For its part, FSCO told us by email that it “actively monitors disciplinary action taken by other regulators or jurisdictions as part of determining the suitability of new applicants and existing licensees.” It adds, “FSCO welcomed the Auditor General’s observations […and] is undertaking a full review and update of licensing systems [to] support complete data gathering, better internal controls, improved risk assessment and better compliance.”

Our investigation showed, however, that the nine people still authorized to sell for at least six months after their permanent SRO bans were or are licensed by FSCO.

2

Number of people disciplined twice by IIROC, 2013-2015.

Sources: 2013-2015 Enforcement Reports, based on hearings concluded each year.

And when FSCO does discipline licensees in general, that disciplinary history doesn’t always appear within their licensing profiles, which are accessible through a tool called Licensing Link.

“Licensing Link provides the current status of […] any licensed individual or business, and this is the most relevant information that a consumer requires,” responded a spokesperson. “All of our enforcement actions are posted on FSCO’s public website” — but separate from Licensing Link. We found similar deficiencies in other provinces.

When asked why discipline and licensing status were not more obviously associated, FSCO said, “Your comment about linking past disciplinary history with the current FSCO listing for licensees will be taken into consideration.”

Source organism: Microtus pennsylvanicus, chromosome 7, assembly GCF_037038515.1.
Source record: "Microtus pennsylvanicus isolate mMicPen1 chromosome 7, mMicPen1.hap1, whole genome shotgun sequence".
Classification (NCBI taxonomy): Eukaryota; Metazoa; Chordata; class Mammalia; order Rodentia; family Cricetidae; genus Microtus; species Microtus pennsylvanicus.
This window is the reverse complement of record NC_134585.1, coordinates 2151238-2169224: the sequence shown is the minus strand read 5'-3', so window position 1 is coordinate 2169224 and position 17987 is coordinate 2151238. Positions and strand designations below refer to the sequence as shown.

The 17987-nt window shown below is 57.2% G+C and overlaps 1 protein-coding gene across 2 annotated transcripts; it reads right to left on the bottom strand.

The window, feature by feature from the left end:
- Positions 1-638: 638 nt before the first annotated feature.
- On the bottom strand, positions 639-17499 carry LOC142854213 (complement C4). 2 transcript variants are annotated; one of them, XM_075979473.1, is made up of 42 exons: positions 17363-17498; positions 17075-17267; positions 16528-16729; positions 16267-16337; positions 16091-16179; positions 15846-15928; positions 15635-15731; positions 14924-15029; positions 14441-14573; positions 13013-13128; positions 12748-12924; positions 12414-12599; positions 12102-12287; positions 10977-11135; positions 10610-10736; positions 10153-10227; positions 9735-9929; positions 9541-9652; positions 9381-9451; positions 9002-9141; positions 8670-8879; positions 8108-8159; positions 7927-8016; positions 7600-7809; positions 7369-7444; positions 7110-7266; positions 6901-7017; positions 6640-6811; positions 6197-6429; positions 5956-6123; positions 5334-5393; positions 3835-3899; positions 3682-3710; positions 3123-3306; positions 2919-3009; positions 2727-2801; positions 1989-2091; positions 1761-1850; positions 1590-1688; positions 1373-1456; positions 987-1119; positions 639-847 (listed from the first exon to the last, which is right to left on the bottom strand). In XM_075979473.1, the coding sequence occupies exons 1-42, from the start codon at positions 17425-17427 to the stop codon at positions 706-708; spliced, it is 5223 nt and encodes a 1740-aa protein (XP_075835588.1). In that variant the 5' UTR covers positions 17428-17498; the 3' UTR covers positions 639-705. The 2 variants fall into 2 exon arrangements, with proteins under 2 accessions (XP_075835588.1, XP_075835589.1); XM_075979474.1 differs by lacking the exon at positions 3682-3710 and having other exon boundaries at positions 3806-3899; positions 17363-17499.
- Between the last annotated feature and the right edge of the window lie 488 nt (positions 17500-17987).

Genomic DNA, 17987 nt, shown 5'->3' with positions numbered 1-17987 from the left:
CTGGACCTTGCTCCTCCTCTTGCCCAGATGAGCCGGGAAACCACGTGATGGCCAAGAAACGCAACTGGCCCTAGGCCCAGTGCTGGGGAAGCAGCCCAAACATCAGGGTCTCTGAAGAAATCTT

Here are the details for Ontario and other provinces.


Cases of concern

After combing through more than 250 cases of wrongdoing across three years, we wanted to highlight two that were particularly egregious: one was disciplined by IIROC; the other by the MFDA. In both cases, the person disciplined is still currently authorized to sell insurance products.

Licensee A
timeline

Misconduct* occurs

February 2013 to April 2014

Renews FSCO licence

September 2014

IIROC registration ends

January 2015

IIROC hearing panel imposes fine and permanent ban

August 2015

Online resume posted; licensee touts CPA and holds self out as “Senior Investment Advisor”

November 2015

Continues to hold valid CPA

May 2016**

Earliest renewal date for FSCO insurance licence

July 2016

Expiry of FSCO insurance licence

September 2016

*Deemed as such by IIROC.
**as of May 18, 2016.

Sources: IIROC settlement agreement;
FSCO database

Licensee B
timeline

Misconduct* occurs

September 2005 to 2008

MFDA investigation begins

2009

MFDA releases decision imposing fine and permanent ban effective June 2013

June 2014

Renews FSCO insurance licence

September 2015

Earliest renewal date for FSCO insurance licence

July 2017

Expiry of FSCO insurance licence

September 2017

*Deemed as such by MFDA.

Sources: MFDA enforcement database;
FSCO database


What can be done about this? Read our recommendations.

Originally published in Advisor's Edge Report